The Ohio auditor's office on Thursday launched a statewide investigation into how attendance is reported by schools and the state Department of Education.
The move comes following allegations that the Columbus, Toledo and Lockland school systems cheated on student attendance records to boost overall school and district grades.
By engaging in a practice called "scrubbing," the districts are accused of intentionally dropping students from attendance rolls, and then re-enrolling them later in the year. Scores for students who are not continuously enrolled between October and the testing dates in March and May are not considered in a school or district's report card -- thus yielding room for officials to "scrub" poor-performing students from being factored into the institutions' and systems' overall scores.
In a letter to the president of the state Board of Education, Ohio Auditor of State Dave Yost wrote Thursday that his office will undertake a statewide examination of attendance reporting policies and study why the state Department of Education was unaware of wrongdoing in what may be a systemic problem across Ohio.
"That raises the question of what role [the Ohio Department of Education] played during the time that false reports were made by multiple schools," Yost wrote, according to The Plain Dealer. "There is no evidence at this time that anyone at ODE is involved in the attendance report rigging, but the apparently widespread nature of the practice begs the question of at least a lack of oversight."
It's currently unclear how the role of the state's Education Department could change based on Yost's findings. State Superintendent Stan Heffner told the Associated Press that he has launched an independent investigation, which may lead to criminal charges against educators and officials who committed fraud.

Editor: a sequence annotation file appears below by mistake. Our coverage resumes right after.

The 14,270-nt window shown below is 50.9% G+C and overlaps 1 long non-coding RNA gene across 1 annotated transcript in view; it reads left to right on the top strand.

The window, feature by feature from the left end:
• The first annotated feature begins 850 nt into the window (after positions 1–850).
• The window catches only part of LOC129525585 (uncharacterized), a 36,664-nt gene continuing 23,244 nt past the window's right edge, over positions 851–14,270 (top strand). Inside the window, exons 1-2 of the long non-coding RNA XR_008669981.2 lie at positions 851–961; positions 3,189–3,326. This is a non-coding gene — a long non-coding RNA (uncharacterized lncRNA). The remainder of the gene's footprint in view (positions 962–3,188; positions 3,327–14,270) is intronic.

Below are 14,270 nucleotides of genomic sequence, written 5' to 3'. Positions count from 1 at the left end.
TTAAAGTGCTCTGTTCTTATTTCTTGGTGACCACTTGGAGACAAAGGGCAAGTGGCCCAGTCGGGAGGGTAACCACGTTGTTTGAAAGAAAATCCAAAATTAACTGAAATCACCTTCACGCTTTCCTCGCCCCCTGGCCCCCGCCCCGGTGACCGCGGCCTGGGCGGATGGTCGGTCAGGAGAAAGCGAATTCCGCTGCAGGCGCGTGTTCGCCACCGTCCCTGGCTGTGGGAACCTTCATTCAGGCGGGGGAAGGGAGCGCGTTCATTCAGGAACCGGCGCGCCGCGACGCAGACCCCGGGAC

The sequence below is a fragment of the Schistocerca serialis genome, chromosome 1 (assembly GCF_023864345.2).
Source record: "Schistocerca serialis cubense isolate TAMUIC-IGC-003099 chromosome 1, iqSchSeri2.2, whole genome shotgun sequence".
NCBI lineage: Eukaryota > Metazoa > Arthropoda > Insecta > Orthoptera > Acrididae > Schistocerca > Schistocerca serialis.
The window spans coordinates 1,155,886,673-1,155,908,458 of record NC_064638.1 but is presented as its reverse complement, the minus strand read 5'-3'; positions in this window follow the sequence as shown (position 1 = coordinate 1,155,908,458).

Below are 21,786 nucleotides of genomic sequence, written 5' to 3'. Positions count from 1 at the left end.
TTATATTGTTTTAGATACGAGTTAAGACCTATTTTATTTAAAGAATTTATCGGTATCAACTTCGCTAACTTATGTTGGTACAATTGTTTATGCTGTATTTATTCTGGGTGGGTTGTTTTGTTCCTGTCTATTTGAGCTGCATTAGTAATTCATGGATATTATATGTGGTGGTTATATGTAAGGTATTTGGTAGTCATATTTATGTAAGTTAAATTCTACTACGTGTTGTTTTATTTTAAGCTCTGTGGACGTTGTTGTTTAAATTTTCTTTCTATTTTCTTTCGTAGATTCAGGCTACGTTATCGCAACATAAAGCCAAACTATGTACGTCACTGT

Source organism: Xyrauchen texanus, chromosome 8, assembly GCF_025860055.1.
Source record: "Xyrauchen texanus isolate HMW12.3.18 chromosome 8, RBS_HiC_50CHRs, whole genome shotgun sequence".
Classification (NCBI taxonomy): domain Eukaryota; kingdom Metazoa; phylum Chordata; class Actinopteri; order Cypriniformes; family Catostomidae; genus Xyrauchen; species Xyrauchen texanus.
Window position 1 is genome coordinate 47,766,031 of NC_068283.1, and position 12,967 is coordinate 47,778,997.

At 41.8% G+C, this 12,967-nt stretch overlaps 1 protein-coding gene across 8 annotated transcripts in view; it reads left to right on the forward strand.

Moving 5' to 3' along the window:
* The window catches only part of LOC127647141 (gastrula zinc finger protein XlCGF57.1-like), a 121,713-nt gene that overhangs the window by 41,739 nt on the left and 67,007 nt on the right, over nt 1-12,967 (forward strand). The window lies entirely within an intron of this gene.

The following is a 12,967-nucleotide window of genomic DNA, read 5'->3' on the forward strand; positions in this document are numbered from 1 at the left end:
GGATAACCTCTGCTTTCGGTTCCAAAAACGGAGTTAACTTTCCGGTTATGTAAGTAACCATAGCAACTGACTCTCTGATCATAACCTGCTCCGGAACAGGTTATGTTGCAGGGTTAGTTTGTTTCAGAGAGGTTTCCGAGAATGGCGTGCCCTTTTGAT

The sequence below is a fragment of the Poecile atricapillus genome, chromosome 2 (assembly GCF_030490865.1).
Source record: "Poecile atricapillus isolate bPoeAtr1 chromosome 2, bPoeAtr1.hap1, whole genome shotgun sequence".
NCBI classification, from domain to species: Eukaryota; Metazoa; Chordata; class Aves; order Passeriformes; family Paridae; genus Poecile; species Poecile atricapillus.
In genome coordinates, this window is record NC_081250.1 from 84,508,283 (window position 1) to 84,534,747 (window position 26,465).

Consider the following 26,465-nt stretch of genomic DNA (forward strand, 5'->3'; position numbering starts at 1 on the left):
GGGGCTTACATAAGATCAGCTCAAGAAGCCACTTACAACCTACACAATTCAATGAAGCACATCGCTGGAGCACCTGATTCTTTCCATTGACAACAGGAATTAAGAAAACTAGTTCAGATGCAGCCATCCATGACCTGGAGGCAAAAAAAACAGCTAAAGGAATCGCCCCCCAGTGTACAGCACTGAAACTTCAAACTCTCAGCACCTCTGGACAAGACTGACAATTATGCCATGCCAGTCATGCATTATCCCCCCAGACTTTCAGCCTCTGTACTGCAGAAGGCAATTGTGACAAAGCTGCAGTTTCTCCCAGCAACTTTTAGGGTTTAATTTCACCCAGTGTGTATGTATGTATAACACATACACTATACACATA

Yost's letter came just after the conclusion of an investigation into Lockland schools, concluding that the district falsified data for 36 students during the 2010-2011 school year that yielded artificially higher scores for the district, WLWT reports.
The state has reduced the district's academic standing, and sanctions may be filed against some staff.
The Columbus Dispatch reports that over the last 5.5 years, 2.8 million student absences were wiped from district computers -- more than they reported to the state. During the 2009-2010 school year, 627,446 absences were erased, while just 449,168 of them were reported to the state.
In a statement Thursday, the Ohio Department of Education asserts its belief in the integrity of data.
"When it is misused we want the investigation to go wherever it leads," the statement read, according to the Toledo Blade. "As always, we welcome the involvement of the State Auditor and will continue our working relationship with them."
Altering attendance records, which tend to be tied to school and district report cards and affect funding, is not a new phenomenon. Last September, a Missouri audit found that the principal of a St. Louis school falsified attendance numbers for three years to meet federal requirements and attain more funding.
Absences were often changed to tardies, and out-of-school suspensions weren't recorded as absences, which could have helped the school meet Adequate Yearly Progress requirements mandated by the federal No Child Left Behind act, and could have earned the school more funding -- the district can receive about $20 per student per day in state dollars.
Also by falsifying attendance sheets, leading test-prep company The Princeton Review was accused in May of fraudulently claiming "millions of dollars" of federal money for tutoring services it never provided to hundreds of underprivileged students in New York City.
The company and some of its employees forged student signatures, falsified sign-in sheets and provided fake certifications to "deceitfully profit from a well-meaning program," the United States attorney in Manhattan, Preet Bharara, said in a statement. The program was paid between $35 and $75 an hour for each student it claimed to tutor.
In a statement, the Princeton Review did not deny the claims but noted that the alleged improprieties are in the company's past -- and ended when its Supplemental Educations Services division was discontinued in 2010. The company says it is working with prosecutors to resolve the charges and none of the employees or executives involved in the program are still with the company.
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